My last Rainier hike had the biggest trees - Western red cedars, Western hemlocks, and Douglas firs - that I have ever seen, outside of the redwoods at Muir Woods. The Grove of the Patriarchs nature trail wanders along the Ohanapecosh River, crossed the river on a cool “one person at a time” suspension bridge, circles through a small grove of giants, and returns the way it came. The trees are too large to get the full scope of them with a typical camera. The trail a mile and a half round trip and gains less than 100 feet in elevation. It was fairly crowded due to the jaw-dropping trees, the short length, and the easy trail conditions.
It is amazing to think that hundreds of years ago, this type of old growth forest would have covered thousands of square miles of this part of the world. Some of these trees are estimated to be 1,000 years old. They were gigantic when the Declaration of Independence was being signed.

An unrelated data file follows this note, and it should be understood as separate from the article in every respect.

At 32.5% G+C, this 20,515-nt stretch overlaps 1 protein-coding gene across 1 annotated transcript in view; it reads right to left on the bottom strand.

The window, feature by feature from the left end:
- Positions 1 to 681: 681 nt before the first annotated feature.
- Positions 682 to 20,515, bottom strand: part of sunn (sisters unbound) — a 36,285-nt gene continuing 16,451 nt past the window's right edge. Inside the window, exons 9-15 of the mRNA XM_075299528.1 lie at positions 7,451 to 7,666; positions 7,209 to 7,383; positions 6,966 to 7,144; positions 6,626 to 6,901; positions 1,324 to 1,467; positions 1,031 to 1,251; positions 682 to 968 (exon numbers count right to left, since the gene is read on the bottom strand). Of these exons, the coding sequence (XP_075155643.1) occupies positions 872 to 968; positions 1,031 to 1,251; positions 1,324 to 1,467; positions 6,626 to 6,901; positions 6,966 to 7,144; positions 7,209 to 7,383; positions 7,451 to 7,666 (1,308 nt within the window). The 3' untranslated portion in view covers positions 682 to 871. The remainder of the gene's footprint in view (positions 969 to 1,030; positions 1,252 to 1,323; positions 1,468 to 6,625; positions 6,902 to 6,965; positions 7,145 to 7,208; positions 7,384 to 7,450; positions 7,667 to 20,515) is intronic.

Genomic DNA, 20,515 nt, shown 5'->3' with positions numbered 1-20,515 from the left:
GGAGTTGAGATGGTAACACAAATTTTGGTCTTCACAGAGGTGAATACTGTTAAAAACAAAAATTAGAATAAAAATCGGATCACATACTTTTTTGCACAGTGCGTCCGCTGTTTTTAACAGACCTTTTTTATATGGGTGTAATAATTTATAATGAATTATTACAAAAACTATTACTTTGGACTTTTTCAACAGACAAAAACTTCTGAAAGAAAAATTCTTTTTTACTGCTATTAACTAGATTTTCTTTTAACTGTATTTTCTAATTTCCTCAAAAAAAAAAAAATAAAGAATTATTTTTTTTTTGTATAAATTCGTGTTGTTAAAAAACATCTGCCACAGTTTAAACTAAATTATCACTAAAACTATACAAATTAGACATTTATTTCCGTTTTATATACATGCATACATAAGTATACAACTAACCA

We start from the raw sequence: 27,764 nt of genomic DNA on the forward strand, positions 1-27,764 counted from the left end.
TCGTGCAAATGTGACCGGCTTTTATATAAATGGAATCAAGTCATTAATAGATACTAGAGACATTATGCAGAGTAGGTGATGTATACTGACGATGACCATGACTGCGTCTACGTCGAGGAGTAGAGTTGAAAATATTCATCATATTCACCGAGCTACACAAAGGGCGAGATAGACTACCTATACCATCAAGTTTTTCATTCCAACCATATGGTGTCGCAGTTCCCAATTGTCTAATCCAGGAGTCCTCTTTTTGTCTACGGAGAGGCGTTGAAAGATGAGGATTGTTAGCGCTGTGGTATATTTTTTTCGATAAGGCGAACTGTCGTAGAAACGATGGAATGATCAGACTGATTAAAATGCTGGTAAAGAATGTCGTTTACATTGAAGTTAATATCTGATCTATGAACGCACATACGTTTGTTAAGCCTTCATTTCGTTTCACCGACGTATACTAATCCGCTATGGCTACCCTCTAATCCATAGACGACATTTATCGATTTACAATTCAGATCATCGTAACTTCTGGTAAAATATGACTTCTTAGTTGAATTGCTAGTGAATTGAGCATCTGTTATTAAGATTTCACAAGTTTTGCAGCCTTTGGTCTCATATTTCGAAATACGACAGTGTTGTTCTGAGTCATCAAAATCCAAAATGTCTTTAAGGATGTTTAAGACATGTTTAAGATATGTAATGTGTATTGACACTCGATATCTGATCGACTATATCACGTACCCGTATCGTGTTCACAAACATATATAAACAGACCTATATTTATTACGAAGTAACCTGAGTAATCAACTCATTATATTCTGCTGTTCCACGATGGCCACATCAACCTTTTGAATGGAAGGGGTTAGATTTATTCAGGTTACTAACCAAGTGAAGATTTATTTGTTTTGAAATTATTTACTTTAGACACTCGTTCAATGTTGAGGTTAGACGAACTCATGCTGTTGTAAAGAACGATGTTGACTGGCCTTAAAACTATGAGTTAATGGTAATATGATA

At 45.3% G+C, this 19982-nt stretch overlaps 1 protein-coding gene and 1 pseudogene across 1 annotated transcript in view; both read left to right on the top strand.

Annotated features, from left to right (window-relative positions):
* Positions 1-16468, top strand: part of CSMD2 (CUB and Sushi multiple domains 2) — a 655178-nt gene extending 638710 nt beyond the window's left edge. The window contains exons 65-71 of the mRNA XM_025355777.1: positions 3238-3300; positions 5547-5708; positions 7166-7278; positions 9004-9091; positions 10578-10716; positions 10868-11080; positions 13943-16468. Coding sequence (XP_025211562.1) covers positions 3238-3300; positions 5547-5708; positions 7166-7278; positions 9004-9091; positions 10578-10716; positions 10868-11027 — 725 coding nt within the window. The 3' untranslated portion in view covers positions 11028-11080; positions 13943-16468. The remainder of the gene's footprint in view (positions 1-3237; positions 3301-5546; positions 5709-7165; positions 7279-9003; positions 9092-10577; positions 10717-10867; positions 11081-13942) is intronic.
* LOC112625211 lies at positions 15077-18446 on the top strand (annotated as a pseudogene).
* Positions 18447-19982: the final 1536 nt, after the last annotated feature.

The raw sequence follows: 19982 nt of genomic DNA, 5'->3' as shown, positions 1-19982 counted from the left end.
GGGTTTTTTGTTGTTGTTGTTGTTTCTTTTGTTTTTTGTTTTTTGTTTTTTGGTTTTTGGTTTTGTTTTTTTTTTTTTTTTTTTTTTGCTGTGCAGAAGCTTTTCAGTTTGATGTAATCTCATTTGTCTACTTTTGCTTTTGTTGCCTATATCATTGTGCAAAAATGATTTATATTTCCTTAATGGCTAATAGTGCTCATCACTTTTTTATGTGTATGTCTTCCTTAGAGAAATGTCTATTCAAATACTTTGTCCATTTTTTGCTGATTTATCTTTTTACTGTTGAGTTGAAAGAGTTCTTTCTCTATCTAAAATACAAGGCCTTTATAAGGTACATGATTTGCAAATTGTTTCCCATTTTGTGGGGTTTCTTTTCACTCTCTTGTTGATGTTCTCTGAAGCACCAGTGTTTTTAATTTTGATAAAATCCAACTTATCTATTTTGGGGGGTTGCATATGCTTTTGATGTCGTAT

In this case, pictures will do better than my words in describing the area, so here are a series of photos of the walk in, the river, the suspension bridge, and the Grove of the Patriarchs. After this point, I gave my emergency matches to someone, repacked my stuff, got out clean clothes to change into for the flight home, and started driving to the Seattle area. It was a great 2.5 days of hiking here, and of seeing Nature’s beauty in a new place.
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